where for local species the sums are calculated over only the local species. A sample foodweb with 5 species is shown in Fig. 1. In order to distinguish between local and global losses the scale parameter \(\xi \) is introduced. The fraction of loss by predation due to the global predator (index *g*) is calculated by

with the sum over all species including the global predator. The fraction of biomass loss due to predation *σ* is randomly chosen between 0 and 1 for all prey species separately, for top species \(\sigma =0\).

Finally, the non-constant exponent parameters are drawn randomly from uniform distributions in the intervals given in Table 1, using the mentioned three models.

### Structure of the Jacobian

The Jacobian of the model represented by the equations (1) and (2) or, equivalently, by the equations (5) and (6), has the structure (3), which is illustrated in terms of smaller blocks of sizes \(S\times S\), \(S\times S^{\prime} \), and \(S^{\prime} \times S^{\prime} \) in Fig. 8. The first block **J**_{X} contains the information about the dynamics of the *S* local species and the matrix **J**_{γ} captures the dynamics of the *S*′ global species, while the matrices **J**_{XY} and **J**_{YX} capture the interaction between the spatial web and the global species due to global predation.

The first block **J**_{X} itself can be constructed out of \(N\times N\) block matrices of size \(S\times S\). We denote their constituents as \({{\bf{P}}}_{X}^{k}\), which capture the local dynamics within patch *k*, \({{\bf{C}}}_{X}^{kl}\) and \({\hat{{\bf{C}}}}_{X}^{kl}\), which capture the contributions to the Jacobian due to dispersal from patch *l* to *k*, and \({{\bf{O}}}_{X}^{kk}\) and \({{\bf{O}}}_{X}^{kl}\), which are nonzero when there is an indirect coupling of species within patch *k* or between patches *k* and *l* due to nonlinear predation by global predators. With this notation, the first block of the Jacobian takes the form

The structure of the spatial network web enters via the positions of the coupling matrices \({{\bf{C}}}_{X}^{kl}\) and \({\hat{{\bf{C}}}}_{X}^{kl}\). In the case of a spatially homogeneous steady state all generalized parameters are are equal between the different patches. Therefore the different matrices occuring in the Jacobian do in fact not depend on the patch indices, and the matrices **C**_{X} and \({\hat{{\bf{C}}}}_{X}\) become equal. Using the identity matrix **I**, the Laplacian matrix of the spatial patch network **L**, and the matrix **N**, that is 0 on the diagonal and 1 everywhere else, the first block of the Jacobian can be written more compactly as

where \({{\bf{P}}{\boldsymbol{^{\prime} }}}_{X}={{\bf{P}}}_{X}+{{\bf{O}}}_{X}^{kk}\). The remaining entries of the matrix in Fig. 8 are **J**_{Y}, which captures the dynamics of the global species, and the matrices \({{\bf{C}}}_{XY}^{k}\) and \({{\bf{C}}}_{YX}^{k}\), which capture the coupling of the spatial patches to the global species due to predation of local species by global species.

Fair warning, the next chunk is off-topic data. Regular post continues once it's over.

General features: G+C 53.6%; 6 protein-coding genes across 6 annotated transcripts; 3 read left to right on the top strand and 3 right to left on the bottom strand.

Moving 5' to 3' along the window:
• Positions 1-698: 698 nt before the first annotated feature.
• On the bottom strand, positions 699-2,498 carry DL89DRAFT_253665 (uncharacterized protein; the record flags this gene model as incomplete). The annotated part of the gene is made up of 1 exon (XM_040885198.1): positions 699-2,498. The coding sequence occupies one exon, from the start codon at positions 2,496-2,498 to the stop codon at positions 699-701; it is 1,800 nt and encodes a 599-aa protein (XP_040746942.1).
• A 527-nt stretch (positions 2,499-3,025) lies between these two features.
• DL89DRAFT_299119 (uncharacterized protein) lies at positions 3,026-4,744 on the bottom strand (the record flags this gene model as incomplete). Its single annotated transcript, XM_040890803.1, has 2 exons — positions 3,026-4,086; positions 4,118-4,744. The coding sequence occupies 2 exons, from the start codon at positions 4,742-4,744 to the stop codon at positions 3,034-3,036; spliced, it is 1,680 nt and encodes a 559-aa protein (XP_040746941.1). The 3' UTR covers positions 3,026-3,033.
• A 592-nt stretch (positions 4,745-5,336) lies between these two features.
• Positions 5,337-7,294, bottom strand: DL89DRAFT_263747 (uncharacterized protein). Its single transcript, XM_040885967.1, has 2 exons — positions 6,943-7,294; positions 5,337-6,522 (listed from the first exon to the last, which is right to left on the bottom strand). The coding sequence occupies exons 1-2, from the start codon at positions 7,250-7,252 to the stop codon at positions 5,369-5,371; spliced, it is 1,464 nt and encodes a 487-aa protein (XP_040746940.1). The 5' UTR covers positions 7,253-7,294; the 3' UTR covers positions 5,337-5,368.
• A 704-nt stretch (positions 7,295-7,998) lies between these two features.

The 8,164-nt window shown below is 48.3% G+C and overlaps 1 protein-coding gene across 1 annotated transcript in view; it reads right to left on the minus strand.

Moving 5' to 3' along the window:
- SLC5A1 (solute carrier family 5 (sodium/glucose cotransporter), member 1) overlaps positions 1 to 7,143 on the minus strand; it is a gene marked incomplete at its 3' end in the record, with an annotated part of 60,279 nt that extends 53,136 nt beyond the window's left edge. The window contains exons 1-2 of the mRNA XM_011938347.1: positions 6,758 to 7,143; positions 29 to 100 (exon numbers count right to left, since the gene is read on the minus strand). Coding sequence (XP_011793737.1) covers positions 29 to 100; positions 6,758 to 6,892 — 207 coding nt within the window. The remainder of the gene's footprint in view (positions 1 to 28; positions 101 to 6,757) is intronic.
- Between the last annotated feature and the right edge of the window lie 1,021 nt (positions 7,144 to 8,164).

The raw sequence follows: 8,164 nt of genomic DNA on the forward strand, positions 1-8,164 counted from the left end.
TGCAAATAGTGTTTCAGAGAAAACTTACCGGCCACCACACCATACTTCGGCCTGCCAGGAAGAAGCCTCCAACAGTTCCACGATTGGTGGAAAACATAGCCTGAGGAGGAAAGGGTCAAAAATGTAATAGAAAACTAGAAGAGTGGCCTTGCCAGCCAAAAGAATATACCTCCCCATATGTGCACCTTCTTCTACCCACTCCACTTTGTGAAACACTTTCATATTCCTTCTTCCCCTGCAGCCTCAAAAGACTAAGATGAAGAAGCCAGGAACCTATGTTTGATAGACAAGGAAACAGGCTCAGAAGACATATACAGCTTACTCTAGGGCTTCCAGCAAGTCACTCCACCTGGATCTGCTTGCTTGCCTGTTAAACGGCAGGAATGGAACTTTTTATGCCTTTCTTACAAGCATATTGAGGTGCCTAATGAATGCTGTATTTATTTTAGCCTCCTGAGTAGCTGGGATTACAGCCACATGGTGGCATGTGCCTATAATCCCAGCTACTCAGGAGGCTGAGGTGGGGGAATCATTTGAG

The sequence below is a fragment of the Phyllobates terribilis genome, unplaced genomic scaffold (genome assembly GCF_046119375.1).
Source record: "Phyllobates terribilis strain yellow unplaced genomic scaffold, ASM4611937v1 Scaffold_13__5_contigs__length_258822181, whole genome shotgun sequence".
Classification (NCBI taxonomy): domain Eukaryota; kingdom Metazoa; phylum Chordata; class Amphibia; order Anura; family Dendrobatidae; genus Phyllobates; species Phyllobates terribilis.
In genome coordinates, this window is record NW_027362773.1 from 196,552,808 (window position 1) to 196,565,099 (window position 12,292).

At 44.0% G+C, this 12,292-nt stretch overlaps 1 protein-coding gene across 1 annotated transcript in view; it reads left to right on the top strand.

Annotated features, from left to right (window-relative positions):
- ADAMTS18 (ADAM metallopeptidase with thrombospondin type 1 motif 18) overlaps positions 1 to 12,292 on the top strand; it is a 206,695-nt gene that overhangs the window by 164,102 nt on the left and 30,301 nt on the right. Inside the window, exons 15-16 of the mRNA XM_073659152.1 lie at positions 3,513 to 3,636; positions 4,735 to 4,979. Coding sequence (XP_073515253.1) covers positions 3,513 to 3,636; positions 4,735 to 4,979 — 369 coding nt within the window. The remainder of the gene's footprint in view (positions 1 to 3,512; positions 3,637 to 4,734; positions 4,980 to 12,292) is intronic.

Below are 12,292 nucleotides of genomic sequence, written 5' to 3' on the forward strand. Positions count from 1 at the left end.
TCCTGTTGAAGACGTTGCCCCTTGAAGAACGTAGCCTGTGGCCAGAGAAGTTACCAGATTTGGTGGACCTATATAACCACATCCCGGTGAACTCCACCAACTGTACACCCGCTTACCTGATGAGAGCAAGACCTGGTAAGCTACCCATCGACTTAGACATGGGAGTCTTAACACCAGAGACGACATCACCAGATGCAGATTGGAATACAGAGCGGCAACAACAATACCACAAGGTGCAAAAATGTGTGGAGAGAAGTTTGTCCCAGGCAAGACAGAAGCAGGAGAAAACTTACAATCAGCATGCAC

### Calculation of the eigenvalues

The eigenvalues are calculated in a similar way as in Brechtel *et al*.^{32}. The system has two types of eigenvectors, the homogeneous and the inhomogeneous ones. The homogeneous eigenvectors have the same components for every spatial patch and a non-zero vector component corresponding to the global predator. The components of the inhomogeneous eigenvectors differ between the spatial patches while the vector component corresponding to the global predator vanishes. In the following, we calculate these two types of eigenvectors separately.

We start with the inhomogeneous eigenvectors by calculating the eigenvalues of the first block of the Jacobian **J**_{X}. In the next step we show that certain eigenvalues of **J**_{X} are also eigenvalues of the full Jacobian **J**.

The eigenvalues of **J**_{X} have to be calculated from equation (18). The main difference to the system without global predators is given by the coupling matrices \({{\bf{O}}}_{X}^{kl}\) and \({{\bf{O}}}_{X}^{kk}\) and is caused by the indirect coupling between local species due to global predation. The Laplacian **L** and the matrix **N** can be written as

with *g*_{i} being the degree of the vertex with index *i*, *A*_{kj} being the adjacency matrix, and *δ*_{ij} being the Kronecker delta. Both matrices commute, so there is a common basis of eigenvectors,

This allows us to replace **L** and **N** in (18) by their eigenvalues, giving the following reduced eigenvalue equation

The full eigenvector can than be written as

and the complete eigenvalue equation of the first block of the Jacobian is then

Next we show that certain eigenvalues of **J**_{X} are also eigenvalues of **J**. With a given eigenvector **v** corresponding to the eigenvalue \({\lambda }_{\kappa \mu }\) of **J**_{X} we find

The constructed vector \({({\bf{v}},\mathrm{0)}}^{T}\) is an eigenvector if

The Jacobians block in question **J**_{YX} has the structure